AFMR sponsored two successful symposia at Experimental Biology 2016. Next year, Experimental Biology will be held from April 22-26, 2017 in Chicago. Over 14,000 physicians, scientists, and healthcare professionals are expected to attend this very prestigious multidisciplinary scientific meeting. We look forward to seeing you there!
Benefits of membership include:
AFMR programs offer members many opportunities to network with other clinician-scientists within their chosen field. Join today and become a part of the organization devoted to the best interests of you- the modern day medical researcher.
- Subscription to the Journal of Investigative Medicine (JIM)
- Discounted fees to publish in the Journal of Investigative Medicine High Impact Case Reports
- Eligibility to apply for AFMR Foundation awards
- Ability to participate on AFMR councils, committees, and FASEB activities
- Discounted registration rates at AFMR national and regional meetings
As you review your annual giving for the upcoming year, I would like to ask you to consider a gift to the American Federation for Medical Research. Your contribution will be used to support AFMR-sponsored activities and we need your support.
With your generous donation, we can continue to offer innovative programs to help our members advance their careers at government facilities; medical centers; universities and medical schools; research institutions; and private industry in all 50 states and throughout the world. The AFMR provides young and aspiring trainees with scholarships and travel grants to attend regional meetings offering them the opportunity to present their findings to their peers and receive the guidance of senior scientists. The AFMR also recognizes trainees with national awards, such as the Henry Christian awards, named after the founder of the organization, Dr. Henry Christian. The AFMR strives to foster the development of future generations of clinical scientists and investigators through its initiatives, while encouraging public, private, and governmental investment in the development of these individuals.
Contributions are tax-deductible. Whether you choose to contribute $50, $100, $250, or another amount, I urge you to participate. I also welcome your suggestions or ideas about other potential sponsors for our programs. Most importantly, we thank you if you made a donation in 2016.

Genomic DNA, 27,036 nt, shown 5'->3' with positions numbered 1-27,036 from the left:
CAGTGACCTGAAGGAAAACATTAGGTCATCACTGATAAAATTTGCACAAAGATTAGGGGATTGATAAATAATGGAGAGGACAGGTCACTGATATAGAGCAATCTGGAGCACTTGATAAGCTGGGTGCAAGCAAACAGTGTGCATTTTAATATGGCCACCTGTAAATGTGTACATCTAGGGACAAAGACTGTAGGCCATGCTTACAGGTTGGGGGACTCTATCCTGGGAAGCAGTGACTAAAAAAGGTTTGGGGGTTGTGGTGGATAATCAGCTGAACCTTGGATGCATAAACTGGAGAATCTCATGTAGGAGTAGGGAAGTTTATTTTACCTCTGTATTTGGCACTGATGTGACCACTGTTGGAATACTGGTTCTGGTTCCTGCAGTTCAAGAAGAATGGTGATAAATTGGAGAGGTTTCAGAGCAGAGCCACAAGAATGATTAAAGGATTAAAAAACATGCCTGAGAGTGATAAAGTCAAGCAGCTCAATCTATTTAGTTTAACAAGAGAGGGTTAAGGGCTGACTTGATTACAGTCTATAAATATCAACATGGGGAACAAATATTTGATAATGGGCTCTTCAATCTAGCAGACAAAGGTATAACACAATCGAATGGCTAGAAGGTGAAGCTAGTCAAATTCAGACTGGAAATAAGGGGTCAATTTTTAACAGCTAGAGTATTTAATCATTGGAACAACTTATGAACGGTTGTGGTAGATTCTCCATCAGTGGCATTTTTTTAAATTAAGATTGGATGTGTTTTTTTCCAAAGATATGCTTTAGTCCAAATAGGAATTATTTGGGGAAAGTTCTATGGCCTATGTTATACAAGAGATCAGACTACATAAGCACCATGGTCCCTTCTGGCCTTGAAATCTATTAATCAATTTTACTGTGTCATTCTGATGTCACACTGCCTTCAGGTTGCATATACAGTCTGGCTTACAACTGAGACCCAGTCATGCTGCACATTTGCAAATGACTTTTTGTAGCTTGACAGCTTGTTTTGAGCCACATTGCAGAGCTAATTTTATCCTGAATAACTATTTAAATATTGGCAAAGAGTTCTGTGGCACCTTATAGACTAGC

Please click here if you would like to make an online donation in 2016.
Leticia M. Ryan, MD, MPH
Sleep deprivation is a public health epidemic that causes wide-ranging deleterious consequences, including impaired memory and cognition. Protein synthesis in hippocampal neurons promotes memory and cognition. The kinase complex mammalian target of rapamycin complex 1 stimulates protein synthesis by phosphorylating and inhibiting the eukaryotic translation initiation factor 4E–binding protein 2.
Two new studies report on the potential of a number of antioxidants and a cholesterol-lowering drug to prevent neurodegeneration in a Drosophila genetic model of parkinsonism. This research shines a spotlight on the power of invertebrate models as an in vivo screening tool.
The New England Journal of Medicine
Previous trials have shown that among high-risk patients with aortic stenosis, survival rates are similar with transcatheter aortic-valve replacement and surgical aortic-valve replacement. We evaluated the two procedures in a randomized trial involving intermediate-risk patients.
The New England Journal of Medicine
Ixazomib is an oral proteasome inhibitor that is currently being studied for the treatment of multiple myeloma. In this double-blind, placebo-controlled, phase 3 trial, we randomly assigned 722 patients who had relapsed, refractory, or relapsed and refractory multiple myeloma to receive ixazomib plus lenalidomide–dexamethasone or placebo plus lenalidomide–dexamethasone. The primary end point was progression-free survival.